Save the Boobies? Save Second Base? No, Save the Women.
You’ve probably seen the ads.
In one, a woman wearing only a bra sports a pair of pink boxing gloves. Another shows a naked woman clutching her breasts and is superimposed with a watermarked “Expose the Truth.” Or it’s an ad designed to look like a Victoria’s Secret promotion but instead reads, “It’s no secret.”
And then there are some ads that leave very little to the imagination. Take the Save the Boobies campaign, which features close-up shots of—you guessed it—a pair of voluptuous, likely air-brushed and impossible to ignore ta-tas.
Save the Boobies. Save the Ta-Tas.
Wait, who are we saving here? And where is our attention?
Not where it should be.
Sure, these commercials certainly create a stir, but for what purpose? The campaigns tend to focus on the body part—the “boobies”—that we should be saving and not on the disease that impacts hundreds of thousands of women and a few thousand men each year.
Perhaps the worst campaign of them all is the Save Second Base campaign, which, on its face, employs sex to create commotion about the issue. “Donate today, save man’s best friend!” the ad implies.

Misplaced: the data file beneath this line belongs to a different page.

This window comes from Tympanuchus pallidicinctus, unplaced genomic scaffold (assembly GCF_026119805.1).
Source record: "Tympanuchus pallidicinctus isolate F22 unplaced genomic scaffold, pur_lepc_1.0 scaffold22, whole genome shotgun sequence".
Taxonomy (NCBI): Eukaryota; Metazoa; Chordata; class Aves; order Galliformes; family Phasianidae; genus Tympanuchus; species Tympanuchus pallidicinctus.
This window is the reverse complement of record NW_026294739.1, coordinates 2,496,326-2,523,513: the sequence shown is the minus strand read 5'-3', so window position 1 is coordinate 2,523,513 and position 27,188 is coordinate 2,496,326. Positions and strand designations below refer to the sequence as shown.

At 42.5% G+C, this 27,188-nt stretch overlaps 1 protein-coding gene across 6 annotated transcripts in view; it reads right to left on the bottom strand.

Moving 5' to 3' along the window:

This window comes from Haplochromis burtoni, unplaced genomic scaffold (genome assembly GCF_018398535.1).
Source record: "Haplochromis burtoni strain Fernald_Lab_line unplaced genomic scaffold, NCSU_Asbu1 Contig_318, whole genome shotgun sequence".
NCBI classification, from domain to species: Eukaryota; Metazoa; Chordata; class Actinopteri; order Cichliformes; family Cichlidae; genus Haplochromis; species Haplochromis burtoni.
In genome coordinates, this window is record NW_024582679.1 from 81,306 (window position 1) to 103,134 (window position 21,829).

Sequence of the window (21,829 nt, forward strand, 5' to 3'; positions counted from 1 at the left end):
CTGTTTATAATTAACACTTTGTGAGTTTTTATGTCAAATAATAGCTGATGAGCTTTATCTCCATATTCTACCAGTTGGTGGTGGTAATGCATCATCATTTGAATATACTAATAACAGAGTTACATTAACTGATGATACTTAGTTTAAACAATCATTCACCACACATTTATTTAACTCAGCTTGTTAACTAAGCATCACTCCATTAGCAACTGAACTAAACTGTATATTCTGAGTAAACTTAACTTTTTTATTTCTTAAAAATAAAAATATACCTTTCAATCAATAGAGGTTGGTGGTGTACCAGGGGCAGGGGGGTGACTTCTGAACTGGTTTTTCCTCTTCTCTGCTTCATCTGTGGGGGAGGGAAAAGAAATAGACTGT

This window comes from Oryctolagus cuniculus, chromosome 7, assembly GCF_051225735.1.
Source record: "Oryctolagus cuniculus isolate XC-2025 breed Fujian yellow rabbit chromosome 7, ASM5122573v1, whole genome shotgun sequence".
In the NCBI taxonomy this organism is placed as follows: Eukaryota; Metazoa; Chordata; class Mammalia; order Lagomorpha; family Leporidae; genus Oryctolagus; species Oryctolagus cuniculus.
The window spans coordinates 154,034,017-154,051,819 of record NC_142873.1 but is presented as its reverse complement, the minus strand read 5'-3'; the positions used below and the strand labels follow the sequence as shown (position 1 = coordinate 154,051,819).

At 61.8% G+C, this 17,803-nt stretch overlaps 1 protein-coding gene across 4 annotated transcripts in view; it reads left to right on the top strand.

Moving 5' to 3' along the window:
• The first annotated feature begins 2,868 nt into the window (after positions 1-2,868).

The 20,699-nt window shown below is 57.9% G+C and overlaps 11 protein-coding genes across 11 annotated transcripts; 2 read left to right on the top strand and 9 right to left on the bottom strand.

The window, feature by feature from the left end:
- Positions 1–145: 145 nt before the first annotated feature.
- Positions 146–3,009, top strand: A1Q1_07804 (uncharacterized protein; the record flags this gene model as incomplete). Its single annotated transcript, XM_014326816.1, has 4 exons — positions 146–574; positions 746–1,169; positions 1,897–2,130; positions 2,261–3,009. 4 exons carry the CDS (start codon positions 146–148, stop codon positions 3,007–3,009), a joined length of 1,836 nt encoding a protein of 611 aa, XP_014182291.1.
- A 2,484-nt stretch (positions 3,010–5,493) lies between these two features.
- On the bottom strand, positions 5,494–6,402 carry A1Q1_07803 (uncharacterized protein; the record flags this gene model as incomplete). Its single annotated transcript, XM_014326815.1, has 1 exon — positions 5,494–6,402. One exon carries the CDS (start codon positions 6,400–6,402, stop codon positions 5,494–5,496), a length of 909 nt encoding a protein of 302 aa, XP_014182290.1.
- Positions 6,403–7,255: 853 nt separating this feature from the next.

These images do create more discussion about the terrible disease that can wreck lives and families, but at what cost?
Breast cancer kills women, not boobs.
Focusing solely on women’s external beauty limits the scope of the message and, worse, belittles the pain these women are suffering.
I understand the idea behind the ads: Grab people’s attention.
But women die of all kinds of less “glamorous” cancers each year. Why does this get one so much more attention? Because it’s easier to sell. It’s the same tactic an advertiser would use to sell a car or a convince you to buy a brand of potato chips.
But there’s a key difference here—we’re not trying to “sell” cancer patients. The idea behind breast-cancer awareness campaigns is to convince women to get checked.
Maybe, for a few women, seeing a beautiful model drawing attention toward her chest does prompt them to go ahead and check for odd lumps. But this seems to be the exception, not the rule.
I have a very high propensity for breast cancer, and the disease has pervaded my family tree on both sides. It’s a deeply personal issue to my family and me.
That’s why I’m so bothered by the “Save the Boobies” movement, which has made the breast cancer cause less about lives and more about the tragic notion that a set of breasts might be sacrificed.
We’ve become numb to the reality that breast cancer is still just that—a cancer, and that the second deadliest cancer for women.
So let’s take the message away from the boobs—and while we’re at it, stop objectifying the female models in order to “help” others.
Take the message away from the boobs and shift it to the whole woman—the woman who could die without a cure. And leave celebrities and nearly-naked models out of it. There are other ways to reach young people and potential donors that are just as effective.
Emily Wood is a staff writer with Campus Progress. Follow her on Twitter @em_nicole55.